Internet Security

This 'Google for the Dark web' helped me check if I'd been hacked

When it comes to security, much of the focus is around exploits and malware and finding evidence of them within your own networks. But what if you applied that theory to your own data that might have already left your organization without your knowledge?

“Everyone's spending most of their time and effort making their network more secure,” says Jeremy Hendy, Executive VP, Sales & Marketing at security intelligence startup RepKnight. “Great, but also you should be spending 5% of your time looking for your stuff outside the firewall on the harder to reach bits of the internet that you can't find today.”


Google for the Dark Web

RepKnight was founded in Belfast in 2011, but started by providing a different kind of security intelligence.

“We were originally doing real-time social media monitoring for law enforcement, and intelligence agencies,” says Hendy. “The company came into being around the London 2012 Olympics, when the police were using us to monitor any riots or anything kicking off.”

Around 18 months ago the company did a full pivot to refocus on the commercial sector and infosec. While the sentiment analysis still exists to see if there’s any growing trends around terms such as DDoS, Ransomware, hacking etc., the company also offers the ability to search the web’s underbelly.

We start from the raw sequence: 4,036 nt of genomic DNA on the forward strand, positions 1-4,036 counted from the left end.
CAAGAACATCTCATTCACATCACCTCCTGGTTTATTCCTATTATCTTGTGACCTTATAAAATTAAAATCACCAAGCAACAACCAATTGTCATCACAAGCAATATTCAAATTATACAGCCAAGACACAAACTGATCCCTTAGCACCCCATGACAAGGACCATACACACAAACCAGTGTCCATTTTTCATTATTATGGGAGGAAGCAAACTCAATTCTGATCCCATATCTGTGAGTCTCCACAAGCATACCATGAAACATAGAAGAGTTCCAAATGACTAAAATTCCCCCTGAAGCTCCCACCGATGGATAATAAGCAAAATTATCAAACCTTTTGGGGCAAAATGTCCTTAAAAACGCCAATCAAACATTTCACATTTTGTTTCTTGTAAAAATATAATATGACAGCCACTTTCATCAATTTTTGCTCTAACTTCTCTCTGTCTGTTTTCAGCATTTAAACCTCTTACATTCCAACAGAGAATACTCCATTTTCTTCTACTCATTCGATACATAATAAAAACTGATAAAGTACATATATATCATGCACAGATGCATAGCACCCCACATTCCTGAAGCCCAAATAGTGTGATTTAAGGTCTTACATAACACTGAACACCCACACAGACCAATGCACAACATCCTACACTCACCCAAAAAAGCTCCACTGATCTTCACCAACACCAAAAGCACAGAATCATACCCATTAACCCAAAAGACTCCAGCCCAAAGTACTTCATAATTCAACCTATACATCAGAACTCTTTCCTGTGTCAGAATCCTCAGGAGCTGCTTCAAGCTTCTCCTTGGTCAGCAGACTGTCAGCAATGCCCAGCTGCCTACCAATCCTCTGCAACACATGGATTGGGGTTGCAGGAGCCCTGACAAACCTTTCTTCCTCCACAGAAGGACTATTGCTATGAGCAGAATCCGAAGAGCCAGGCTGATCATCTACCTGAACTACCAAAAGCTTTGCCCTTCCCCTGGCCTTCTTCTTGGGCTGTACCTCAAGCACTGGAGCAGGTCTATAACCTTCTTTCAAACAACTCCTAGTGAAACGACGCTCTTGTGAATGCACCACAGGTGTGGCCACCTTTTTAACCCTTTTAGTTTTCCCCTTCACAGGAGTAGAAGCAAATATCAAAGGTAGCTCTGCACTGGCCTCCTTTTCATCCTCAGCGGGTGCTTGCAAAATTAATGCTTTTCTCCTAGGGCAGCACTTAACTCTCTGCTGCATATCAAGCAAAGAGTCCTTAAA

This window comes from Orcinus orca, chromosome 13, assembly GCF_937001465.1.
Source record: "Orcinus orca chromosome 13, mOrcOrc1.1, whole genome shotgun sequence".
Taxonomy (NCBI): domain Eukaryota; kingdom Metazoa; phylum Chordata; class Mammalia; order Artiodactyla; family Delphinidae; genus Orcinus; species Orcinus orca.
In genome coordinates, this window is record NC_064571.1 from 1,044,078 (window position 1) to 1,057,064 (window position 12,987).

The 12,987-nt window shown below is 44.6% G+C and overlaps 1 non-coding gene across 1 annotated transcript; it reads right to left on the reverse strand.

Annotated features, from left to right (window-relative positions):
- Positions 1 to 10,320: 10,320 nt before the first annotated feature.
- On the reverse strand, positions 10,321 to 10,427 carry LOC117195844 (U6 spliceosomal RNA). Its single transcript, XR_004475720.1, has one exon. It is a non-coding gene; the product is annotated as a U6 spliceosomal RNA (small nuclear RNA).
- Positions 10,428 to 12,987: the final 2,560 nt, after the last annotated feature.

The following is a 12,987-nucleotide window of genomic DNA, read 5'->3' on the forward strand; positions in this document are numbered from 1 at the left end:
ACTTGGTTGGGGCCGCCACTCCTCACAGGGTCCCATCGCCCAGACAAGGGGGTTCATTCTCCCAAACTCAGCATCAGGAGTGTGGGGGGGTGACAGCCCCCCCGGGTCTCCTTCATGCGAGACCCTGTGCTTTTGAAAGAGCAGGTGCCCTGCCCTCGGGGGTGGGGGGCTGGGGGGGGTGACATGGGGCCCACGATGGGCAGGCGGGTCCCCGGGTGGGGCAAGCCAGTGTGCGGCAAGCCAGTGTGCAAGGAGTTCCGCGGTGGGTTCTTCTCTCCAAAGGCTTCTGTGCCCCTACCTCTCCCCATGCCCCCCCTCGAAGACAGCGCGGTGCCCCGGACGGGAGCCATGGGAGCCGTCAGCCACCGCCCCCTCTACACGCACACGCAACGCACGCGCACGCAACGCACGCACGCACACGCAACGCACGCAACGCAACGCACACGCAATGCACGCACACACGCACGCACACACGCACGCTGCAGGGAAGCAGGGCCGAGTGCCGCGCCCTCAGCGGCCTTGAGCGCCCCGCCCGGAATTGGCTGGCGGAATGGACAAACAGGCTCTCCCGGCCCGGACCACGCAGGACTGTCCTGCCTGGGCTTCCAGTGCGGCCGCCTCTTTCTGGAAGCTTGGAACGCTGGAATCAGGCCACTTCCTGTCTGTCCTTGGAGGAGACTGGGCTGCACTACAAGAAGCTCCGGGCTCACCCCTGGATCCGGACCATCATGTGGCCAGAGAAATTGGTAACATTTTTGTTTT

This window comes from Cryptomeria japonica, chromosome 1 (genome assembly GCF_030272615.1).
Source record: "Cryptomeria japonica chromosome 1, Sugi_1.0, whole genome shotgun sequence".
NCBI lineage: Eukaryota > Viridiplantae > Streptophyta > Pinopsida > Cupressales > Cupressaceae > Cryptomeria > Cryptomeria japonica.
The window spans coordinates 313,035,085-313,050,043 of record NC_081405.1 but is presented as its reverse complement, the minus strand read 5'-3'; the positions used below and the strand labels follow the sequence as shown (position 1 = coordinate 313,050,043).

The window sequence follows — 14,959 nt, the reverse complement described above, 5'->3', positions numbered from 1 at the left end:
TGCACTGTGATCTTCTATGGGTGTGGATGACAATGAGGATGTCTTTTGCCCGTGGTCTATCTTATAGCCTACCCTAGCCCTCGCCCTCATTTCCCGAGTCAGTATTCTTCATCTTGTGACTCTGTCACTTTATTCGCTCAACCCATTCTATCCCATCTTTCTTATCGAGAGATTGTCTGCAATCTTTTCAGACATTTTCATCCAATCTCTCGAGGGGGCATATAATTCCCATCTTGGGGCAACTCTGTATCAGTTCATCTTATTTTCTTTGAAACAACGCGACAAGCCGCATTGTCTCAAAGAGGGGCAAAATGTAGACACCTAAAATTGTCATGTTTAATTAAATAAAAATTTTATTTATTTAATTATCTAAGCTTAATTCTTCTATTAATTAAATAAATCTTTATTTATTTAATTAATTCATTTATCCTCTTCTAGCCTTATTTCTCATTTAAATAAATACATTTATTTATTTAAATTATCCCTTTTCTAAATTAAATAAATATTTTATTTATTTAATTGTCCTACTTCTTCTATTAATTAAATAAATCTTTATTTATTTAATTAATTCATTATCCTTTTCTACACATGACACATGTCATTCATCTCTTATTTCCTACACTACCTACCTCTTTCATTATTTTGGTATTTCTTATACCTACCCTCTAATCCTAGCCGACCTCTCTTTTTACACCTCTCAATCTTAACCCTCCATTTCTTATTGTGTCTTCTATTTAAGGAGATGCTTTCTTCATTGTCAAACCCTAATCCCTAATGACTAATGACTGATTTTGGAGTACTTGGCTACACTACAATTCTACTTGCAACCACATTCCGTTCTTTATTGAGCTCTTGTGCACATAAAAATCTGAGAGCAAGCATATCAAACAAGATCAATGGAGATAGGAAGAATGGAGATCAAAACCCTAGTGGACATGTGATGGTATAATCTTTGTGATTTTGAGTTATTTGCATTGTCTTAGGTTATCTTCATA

“At the heart of RepKnight is this real-time search engine that's just hoovering up stuff from social media and the dark web.”

The company combines a mix of feeds from the likes of Twitter, automated scraping of PasteBin and similar sites, robots that crawl harder to index TOR sites and forums, and human curated scanning of certain online communities, and brings it all together into one database, which is searchable from a dashboard you can manage yourself.

“We see people using the tool from that kind of proactive threat intel before it happens: “Is someone chattering about a vulnerability of my product?”

“It may or may not be "Hey I've hacked this company" or it may just be someone's bought the data and we've spotted the data changing hands.”

What kind of information it searches for is up to you: it could be credit card numbers, a list of your company’s email addresses that could be used for phishing, your company’s emails, source code, formulas, designs, any valuable IP or personal information. Anything precious you wouldn’t want published online. The information on big data dumps or dark web data exchanges often only exists briefly, so any information RepKnight comes across will be stored and searchable later.

“Very typically in a lot of the data breaches things get posted for a few minutes and then deleted because the Bitcoin is paid and up goes the URL to go and grab the data. And if we spot that URL then we'll go and copy the data too.”

While the company does have in-house analyst monitoring RepKnight is focused on providing users with the tools to do the forensics yourself, because you know your company better than any consultant.

“If there's a discussion about your company - and there's a top-secret code word for a project that comes up - if you outsource that we're not going to know if that's relevant or not.”